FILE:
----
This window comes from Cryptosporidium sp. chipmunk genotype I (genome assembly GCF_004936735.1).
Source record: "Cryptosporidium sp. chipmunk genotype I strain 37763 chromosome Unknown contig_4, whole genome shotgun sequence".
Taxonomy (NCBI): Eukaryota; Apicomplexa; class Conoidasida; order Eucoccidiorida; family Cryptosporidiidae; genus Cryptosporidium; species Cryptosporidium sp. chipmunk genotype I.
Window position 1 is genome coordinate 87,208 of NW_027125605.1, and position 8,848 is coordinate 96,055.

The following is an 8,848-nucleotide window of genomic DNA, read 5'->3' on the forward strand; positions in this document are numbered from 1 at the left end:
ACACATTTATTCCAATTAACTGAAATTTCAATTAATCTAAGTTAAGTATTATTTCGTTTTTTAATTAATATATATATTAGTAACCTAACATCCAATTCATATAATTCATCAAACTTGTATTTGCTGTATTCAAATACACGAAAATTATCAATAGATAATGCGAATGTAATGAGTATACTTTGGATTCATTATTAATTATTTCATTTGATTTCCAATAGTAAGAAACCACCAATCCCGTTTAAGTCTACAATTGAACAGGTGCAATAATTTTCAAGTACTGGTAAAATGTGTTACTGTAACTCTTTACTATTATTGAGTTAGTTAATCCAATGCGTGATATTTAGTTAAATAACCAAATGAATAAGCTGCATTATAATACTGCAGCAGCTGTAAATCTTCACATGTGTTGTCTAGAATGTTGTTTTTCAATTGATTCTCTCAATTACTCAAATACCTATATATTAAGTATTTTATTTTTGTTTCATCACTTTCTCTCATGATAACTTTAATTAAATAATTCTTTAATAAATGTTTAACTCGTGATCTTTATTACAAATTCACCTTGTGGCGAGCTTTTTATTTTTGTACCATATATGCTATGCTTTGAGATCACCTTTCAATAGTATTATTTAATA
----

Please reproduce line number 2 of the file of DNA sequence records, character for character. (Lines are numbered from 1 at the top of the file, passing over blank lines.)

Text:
Source record: "Cryptosporidium sp. chipmunk genotype I strain 37763 chromosome Unknown contig_4, whole genome shotgun sequence".